I met recently with a farm family and questions were raised about the agricultural district program in Ohio. And so I thought others might be wondering exactly what is an ag district and why should a farmer enroll in an agricultural district?
Possible nuisance lawsuits, concerns about taking property by eminent domain, and the ability to defer potential assessments as a result of utility extensions are a few of the reasons all landowners should consider whether to apply to be in an agricultural district.
In 1982, the Ohio legislature passed legislation that allowed for the creation of agricultural districts. This legislation was created to help farmers continue their farming businesses by offering protection from nuisance lawsuits related to livestock manure and pesticide applications, defer assessments in situations where utilities are extended across farm property, and provide protection in cases of eminent domain.
An ag district isn’t the same as CAUV, and that’s a common misperception among many.
Current Agricultural Use Valuation (CAUV) allows farmland to be assessed at an agricultural value for real estate tax purposes rather than a “higher and best use” valuation. I think the confusion comes about because the requirements for enrolling in CAUV are the same as those for forming an agricultural district.
The requirements are fairly simple and include the following:
— The land must be in agricultural production;
— Land qualifies if it is enrolled in a federal government land retirement or conservation program during the year of application and for at least three years prior to the year of application;
— The land must be composed of tracts, lots, or parcels that are at least 10 acres in size, or have generated an average gross income of at least $2,500 during the past three years. Or, the owner can present evidence of an anticipated gross income of $2,500.
Where do I start?
In Ohio, applications for placing land in an agricultural district are available form your county auditor.
For farms located in unincorporated areas, the application is made to the county auditor and if the farm meets the criteria, the auditor must certify the application.
If the land is located in a municipality or included in an annexation petition that has been filed with the county commissioners, landowners must file with the county auditor and also with the clerk of courts of the municipality.
Within 30 days of the application, the municipality must hold a public hearing. Within that same time period, the municipality may approve, approve with modifications, or reject the application. If the municipality modifies or rejects the application, they must demonstrate that having the land placed in an agricultural district would create a substantial adverse effect on:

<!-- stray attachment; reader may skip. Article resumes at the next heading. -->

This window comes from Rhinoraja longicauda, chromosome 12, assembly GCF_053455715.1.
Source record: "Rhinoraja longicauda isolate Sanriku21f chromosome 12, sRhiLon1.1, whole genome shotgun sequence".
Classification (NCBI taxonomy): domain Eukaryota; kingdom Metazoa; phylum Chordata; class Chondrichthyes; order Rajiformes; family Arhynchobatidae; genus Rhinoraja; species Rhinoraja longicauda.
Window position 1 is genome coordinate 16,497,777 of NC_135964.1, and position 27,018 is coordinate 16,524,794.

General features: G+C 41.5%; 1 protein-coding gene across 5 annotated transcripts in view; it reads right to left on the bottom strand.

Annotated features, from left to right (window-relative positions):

— The provision of municipal services within the corporation;
— Efficient use of land within the municipal corporation
— The orderly growth and development of the corporation;
— The public health, safety or welfare.
Once the application is approved, it is in effect for five years. At the end of the five-year period, the landowner can elect to extend the term of the district.
A reapplication can be made at any time between the first Monday in January and the first Monday in March of the year in which the agricultural district terminates.
If the land is annexed by a municipality, the owner is not required to apply to the municipality either at the time of annexation or at any subsequent reapplication if the following criteria are met:
— The land was not sold to another person (except immediate family);
— The owner who signed the application did not sign the annexation petition;
— The owner did not vote in favor of the application.
If any of these conditions did occur, the municipality would have review powers at the time of the five-year renewal.
Penalties for removal
Are there penalties for removal from an agricultural district? Yes. If, during any five-year period, landowners choose to remove the land from an agricultural district, the county auditor collects one-fourth of the penalty assessed under the CAUV program.
The penalty is paid on those acres that were converted to other uses — not all of the land.
If the land is also enrolled in CAUV, there may be two penalties to pay. If the land in CAUV is developed, the owner must pay back the tax savings realized during the three year period. This is in addition to any recoupment under CAUV. If the land is not in CAUV, the penalty for withdrawing from an agricultural district is computed as if the land was in CAUV.
Enrolling in an agricultural district makes sense for all farmers to consider. It is a program that provides protections, doesn’t cost anything to apply, and the application form is simple to complete. Stop in and talk to your county auditor if you have specific questions about the application.